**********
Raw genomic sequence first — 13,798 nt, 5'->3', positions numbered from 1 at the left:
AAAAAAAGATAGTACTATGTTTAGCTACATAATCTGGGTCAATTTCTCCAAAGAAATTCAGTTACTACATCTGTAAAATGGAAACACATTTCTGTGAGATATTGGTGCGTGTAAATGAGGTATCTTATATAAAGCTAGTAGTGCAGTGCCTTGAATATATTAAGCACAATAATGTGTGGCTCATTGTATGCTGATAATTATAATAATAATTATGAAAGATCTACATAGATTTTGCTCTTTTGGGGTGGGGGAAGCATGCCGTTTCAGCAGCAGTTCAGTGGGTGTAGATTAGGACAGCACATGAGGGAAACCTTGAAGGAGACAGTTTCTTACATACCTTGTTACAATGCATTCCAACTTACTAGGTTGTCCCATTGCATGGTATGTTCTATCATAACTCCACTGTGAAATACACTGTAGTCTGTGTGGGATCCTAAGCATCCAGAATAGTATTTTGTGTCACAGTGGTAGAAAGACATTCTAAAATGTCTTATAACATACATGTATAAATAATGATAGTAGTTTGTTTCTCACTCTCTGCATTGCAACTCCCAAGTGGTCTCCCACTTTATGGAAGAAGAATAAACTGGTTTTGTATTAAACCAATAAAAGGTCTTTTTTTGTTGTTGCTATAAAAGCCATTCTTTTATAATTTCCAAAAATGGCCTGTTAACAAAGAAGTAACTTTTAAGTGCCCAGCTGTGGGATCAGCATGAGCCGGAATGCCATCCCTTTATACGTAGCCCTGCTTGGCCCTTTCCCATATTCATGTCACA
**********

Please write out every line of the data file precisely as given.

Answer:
Raw genomic sequence first — 13,798 nt, 5'->3', positions numbered from 1 at the left:
AAAAAAAGATAGTACTATGTTTAGCTACATAATCTGGGTCAATTTCTCCAAAGAAATTCAGTTACTACATCTGTAAAATGGAAACACATTTCTGTGAGATATTGGTGCGTGTAAATGAGGTATCTTATATAAAGCTAGTAGTGCAGTGCCTTGAATATATTAAGCACAATAATGTGTGGCTCATTGTATGCTGATAATTATAATAATAATTATGAAAGATCTACATAGATTTTGCTCTTTTGGGGTGGGGGAAGCATGCCGTTTCAGCAGCAGTTCAGTGGGTGTAGATTAGGACAGCACATGAGGGAAACCTTGAAGGAGACAGTTTCTTACATACCTTGTTACAATGCATTCCAACTTACTAGGTTGTCCCATTGCATGGTATGTTCTATCATAACTCCACTGTGAAATACACTGTAGTCTGTGTGGGATCCTAAGCATCCAGAATAGTATTTTGTGTCACAGTGGTAGAAAGACATTCTAAAATGTCTTATAACATACATGTATAAATAATGATAGTAGTTTGTTTCTCACTCTCTGCATTGCAACTCCCAAGTGGTCTCCCACTTTATGGAAGAAGAATAAACTGGTTTTGTATTAAACCAATAAAAGGTCTTTTTTTGTTGTTGCTATAAAAGCCATTCTTTTATAATTTCCAAAAATGGCCTGTTAACAAAGAAGTAACTTTTAAGTGCCCAGCTGTGGGATCAGCATGAGCCGGAATGCCATCCCTTTATACGTAGCCCTGCTTGGCCCTTTCCCATATTCATGTCACA